Citizenship, networks and activism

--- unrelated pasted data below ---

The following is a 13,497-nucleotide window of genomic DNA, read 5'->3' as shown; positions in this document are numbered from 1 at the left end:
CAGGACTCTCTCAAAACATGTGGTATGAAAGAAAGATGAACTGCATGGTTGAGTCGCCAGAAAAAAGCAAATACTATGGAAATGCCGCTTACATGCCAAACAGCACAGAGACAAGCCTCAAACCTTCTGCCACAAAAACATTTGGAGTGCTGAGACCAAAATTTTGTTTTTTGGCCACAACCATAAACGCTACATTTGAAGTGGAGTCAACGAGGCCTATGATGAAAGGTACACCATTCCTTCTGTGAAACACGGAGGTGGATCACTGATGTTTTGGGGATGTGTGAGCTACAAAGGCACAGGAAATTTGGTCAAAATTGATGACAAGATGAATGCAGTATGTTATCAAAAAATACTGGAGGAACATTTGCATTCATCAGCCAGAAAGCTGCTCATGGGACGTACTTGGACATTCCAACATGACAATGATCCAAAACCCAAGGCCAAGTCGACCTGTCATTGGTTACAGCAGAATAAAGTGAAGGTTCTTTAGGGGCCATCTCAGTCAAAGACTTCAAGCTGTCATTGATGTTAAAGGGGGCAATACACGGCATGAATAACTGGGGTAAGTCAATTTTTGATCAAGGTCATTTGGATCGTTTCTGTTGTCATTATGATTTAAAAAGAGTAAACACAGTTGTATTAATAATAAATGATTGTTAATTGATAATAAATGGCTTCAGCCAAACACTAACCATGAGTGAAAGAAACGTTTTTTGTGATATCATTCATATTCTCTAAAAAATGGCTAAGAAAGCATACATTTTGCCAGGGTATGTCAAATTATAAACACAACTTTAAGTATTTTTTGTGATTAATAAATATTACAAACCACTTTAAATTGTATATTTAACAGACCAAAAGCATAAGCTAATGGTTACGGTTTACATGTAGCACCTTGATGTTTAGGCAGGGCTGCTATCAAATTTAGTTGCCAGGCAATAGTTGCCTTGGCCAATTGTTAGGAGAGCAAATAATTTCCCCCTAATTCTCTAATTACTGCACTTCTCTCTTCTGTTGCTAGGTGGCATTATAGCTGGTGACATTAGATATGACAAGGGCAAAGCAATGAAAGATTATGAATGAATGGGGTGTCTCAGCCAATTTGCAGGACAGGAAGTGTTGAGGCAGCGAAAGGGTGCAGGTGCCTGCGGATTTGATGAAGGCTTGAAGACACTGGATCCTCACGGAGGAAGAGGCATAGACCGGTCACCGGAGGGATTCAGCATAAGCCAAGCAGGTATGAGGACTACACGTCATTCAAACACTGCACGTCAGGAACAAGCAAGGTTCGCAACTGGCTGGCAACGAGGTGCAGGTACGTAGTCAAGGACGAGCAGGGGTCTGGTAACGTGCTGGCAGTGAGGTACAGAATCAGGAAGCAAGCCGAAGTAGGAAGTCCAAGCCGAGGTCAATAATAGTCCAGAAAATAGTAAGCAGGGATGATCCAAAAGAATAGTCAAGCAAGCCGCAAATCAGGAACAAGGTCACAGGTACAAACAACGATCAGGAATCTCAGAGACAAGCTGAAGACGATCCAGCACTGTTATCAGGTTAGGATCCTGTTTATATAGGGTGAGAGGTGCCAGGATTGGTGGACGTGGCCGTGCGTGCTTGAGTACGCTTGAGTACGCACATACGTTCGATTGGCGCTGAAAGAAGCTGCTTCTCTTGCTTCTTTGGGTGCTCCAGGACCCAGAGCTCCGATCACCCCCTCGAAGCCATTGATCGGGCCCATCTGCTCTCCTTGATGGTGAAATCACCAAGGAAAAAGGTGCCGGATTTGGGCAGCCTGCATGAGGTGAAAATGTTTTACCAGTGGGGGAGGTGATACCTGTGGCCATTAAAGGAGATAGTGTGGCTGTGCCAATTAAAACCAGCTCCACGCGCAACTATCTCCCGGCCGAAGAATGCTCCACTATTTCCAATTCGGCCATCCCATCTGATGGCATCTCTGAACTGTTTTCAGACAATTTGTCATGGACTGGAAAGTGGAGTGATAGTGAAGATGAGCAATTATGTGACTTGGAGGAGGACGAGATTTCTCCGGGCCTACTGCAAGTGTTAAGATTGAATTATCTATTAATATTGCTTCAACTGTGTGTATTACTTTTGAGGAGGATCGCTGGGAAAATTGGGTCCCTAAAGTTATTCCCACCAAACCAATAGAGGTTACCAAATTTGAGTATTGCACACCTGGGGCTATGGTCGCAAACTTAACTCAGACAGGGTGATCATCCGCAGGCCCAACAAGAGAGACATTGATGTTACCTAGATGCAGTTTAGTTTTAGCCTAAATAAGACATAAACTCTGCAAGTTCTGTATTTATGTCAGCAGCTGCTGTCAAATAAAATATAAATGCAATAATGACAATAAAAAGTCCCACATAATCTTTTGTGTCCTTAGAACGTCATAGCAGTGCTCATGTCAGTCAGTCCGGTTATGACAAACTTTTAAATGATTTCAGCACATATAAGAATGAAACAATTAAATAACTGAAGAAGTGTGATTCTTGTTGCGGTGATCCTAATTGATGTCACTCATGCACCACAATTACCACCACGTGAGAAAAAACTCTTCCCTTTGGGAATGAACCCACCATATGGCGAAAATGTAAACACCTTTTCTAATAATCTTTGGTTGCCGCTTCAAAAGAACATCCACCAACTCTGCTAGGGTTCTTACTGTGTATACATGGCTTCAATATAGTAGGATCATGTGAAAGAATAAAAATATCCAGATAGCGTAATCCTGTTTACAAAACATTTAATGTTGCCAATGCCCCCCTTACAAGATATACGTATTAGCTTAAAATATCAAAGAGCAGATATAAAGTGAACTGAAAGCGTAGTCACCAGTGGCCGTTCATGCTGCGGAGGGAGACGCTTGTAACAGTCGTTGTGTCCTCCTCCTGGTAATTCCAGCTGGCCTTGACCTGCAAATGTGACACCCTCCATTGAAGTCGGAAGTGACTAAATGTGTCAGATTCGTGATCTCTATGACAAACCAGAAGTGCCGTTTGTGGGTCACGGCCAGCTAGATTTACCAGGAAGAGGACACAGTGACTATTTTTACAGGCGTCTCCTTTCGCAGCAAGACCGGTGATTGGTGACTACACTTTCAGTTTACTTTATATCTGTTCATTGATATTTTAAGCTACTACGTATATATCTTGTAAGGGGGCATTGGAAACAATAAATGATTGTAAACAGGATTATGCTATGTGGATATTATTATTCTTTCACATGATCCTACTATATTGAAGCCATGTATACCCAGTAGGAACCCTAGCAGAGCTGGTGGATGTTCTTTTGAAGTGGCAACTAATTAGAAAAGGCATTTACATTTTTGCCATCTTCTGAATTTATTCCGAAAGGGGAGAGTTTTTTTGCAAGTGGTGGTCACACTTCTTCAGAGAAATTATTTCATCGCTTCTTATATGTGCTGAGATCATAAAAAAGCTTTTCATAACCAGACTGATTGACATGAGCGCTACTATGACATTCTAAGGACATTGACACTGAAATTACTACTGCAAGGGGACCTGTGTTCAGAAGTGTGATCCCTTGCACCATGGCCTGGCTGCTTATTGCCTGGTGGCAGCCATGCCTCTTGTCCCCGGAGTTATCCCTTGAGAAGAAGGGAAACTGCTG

Chapter 4 examined ways in which citizens have been encouraged by the state to fulfil particular duties. ‘Active’ citizenship operates at spatial scales below the nation-state – neighbourhood, community and locality are emphasized – but generally in support of the state and its policies, conforming to what Parker (1999b) has described as ‘good citizenship’ (Figure 5.1). Citizens participating inside these frameworks may use them to press for greater self-determination or the delivery of particular services (see also Short 1993), but they have also been recognized as a form of ‘government from a distance’ that utilizes community and responsibility as a form of governmentality in order to achieve particular policy ends (Garland 1996; Rose 1996; Fyfe and Milligan 2003a; Lockie and Higgins 2007; Cheshire and Woods 2009). Thus a NW scheme may improve channels of communication between the public and police, allowing residents to demand improvements to local policing services, but it is also a way of making citizens responsible for their own policing.